Thursday, August 04, 2011

Norway, Atheism, and the Nature of Morality

One of the odd side stories around the tragic mass murder in Norway has been the lack of coverage in the American media given to the actions of Hege Dalen and Toril Hansen who heard the shooting, saw children trying to swim away from their attacker, and made ten trips in their boat, saving forty children while taking fire themselves. Why is this story not being heralded throughout our news channels? Perhaps because Hege Dalen and Toril Hansen are a married lesbian couple and the murderer, Anders Behring Breivik, was a right-wing Christian.

The narrative we're fed is created by folks whose rhetoric, if not their politics, are similar to Behring Breivik and according to them -- and our media who accept their framing of the world -- it is the right-wing Christians who are out to protect morality, family values that will be lost if we let those horrible sinful gay people get married. When suddenly we see the gun-loving, nationalistic, fundamentalists with their eliminationist talk as dangerous and the married gay people as not only human, but virtuous and heroic, it upsets the story, the frame no longer fits. And that's because the frame is nonsense.

Morality needs a god. Without God all is allowed. Why would an atheist bother to be good? These questions are based upon a presupposition about the nature of ethics, a flawed presupposition that ethics is a set of laws to be followed. Laws need a law-giver and an enforcement mechanism that provides punishments and rewards to make sure they are followed. Atheists, by eliminating God, can no longer account for the source of moral authority behind the laws and have no reason to follow them. Hence, we are told, atheism is a threat to morality.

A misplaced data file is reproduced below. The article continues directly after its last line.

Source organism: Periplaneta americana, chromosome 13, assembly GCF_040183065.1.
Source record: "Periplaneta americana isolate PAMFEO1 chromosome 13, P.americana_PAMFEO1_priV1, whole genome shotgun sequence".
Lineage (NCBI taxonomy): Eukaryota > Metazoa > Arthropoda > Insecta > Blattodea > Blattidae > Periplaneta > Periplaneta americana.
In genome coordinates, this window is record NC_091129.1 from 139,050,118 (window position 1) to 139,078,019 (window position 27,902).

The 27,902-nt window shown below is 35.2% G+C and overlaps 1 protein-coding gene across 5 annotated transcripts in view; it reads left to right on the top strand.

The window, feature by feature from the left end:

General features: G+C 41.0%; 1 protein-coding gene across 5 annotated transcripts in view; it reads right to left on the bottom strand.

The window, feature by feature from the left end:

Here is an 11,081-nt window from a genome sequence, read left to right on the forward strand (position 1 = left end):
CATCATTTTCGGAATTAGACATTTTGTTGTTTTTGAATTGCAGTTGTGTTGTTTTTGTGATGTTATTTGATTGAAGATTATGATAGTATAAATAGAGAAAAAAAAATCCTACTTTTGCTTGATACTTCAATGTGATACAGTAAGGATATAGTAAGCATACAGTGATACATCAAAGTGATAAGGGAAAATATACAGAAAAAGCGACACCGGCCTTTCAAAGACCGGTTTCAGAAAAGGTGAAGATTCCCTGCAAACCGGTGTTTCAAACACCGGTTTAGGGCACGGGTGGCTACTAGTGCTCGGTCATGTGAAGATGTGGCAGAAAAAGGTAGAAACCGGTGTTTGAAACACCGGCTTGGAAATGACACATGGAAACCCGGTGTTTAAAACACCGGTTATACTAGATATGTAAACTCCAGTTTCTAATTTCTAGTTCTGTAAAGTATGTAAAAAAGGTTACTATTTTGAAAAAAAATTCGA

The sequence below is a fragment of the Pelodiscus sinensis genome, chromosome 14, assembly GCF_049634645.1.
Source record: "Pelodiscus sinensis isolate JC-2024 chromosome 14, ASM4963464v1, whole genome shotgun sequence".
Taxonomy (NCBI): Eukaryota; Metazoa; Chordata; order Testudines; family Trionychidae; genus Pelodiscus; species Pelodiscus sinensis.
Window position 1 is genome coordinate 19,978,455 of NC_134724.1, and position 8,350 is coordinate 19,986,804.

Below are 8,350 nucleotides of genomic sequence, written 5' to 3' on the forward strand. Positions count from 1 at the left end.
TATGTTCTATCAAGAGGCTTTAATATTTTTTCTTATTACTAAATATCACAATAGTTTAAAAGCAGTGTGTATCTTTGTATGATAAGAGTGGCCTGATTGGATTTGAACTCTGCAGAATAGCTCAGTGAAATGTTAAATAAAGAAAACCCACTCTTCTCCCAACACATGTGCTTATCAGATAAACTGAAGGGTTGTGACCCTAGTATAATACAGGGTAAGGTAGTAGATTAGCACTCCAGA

But the fact is, that if you do believe in heaven and hell that it is you who cannot act morally. Suppose you see someone helping out at a soup kitchen feeding the hungry. You might think, "hey, what a nice thing he is doing." But if you then found out that it was court mandated public service and that he's doing it to avoid going to prison or if you learned that really he's only doing it to impress a girl who also works there whom he has a crush on, then you would surely revise your view of the moral worth of the act. As Immanuel Kant (the most vociferous advocate of the law-based view of ethics) notes, we cannot call an act good if it is done for reward or to avoid punishment. The person who helps the old lady across the street with her bags at gunpoint is not the one deserving praise. Yet, this is exactly what we are told morality is by the standard conservative Christian frame. If you believe in the Santa God who is keeping tabs and determining whether you get an everlasting pony or sent to your room without dinner for all of eternity, you cannot be said to be acting morally. THAT is not morality.

So, why would an atheist act morally? The question makes no sense to atheists, frankly, because ethics is not a set of laws to be followed. Ethics, in the classical Greek sense, is about how to live your life. Everyone has to figure out how to live his or her life in a world full of other beings who are affected by the choices we each make. Why does the existence or non-existence of an invisible, magical man in the sky make a difference in that? It doesn't. Whether we consider others in determining what to do and how to live is a function of empathy, being able to see see others as intrinsically valuable, having concerns, projects, and being that we and others can improve through our care.

Empathy is entirely independent of metaphysical belief. There are religious people who are incredibly empathetic and do wonderful things. Some of the greatest names in history -- Martin Luther King, Mahatma Gandhi, Dorothy Day -- fall in this camp. There are atheists who care only about themselves (see libertarians, also listed under rich white people who read Ayn Rand). But then, there are many, many deeply religious people like Anders Behring Breivik who are dangerous and evil. It does no good as some on the right have tried to do and deny that he is really a Christian. It is to beg the question to count out the evil Christians as Christian just because they are evil. And similarly, there are many, many folks who are as empathetic as Hege Dalen and Toril Hansen, who act to make the world better for others without a belief in supernatural beings.

We need to hear the story of the bravery and heroism of Hege Dalen and Toril Hansen precisely because it upsets the dominant narrative about ethics. We need for this to be an after-school special or a Hallmark original because it is only by undermining the frame of morality as religious law that we as a culture will ask the deeper questions and begin to have authentic discussions about how we ought to live.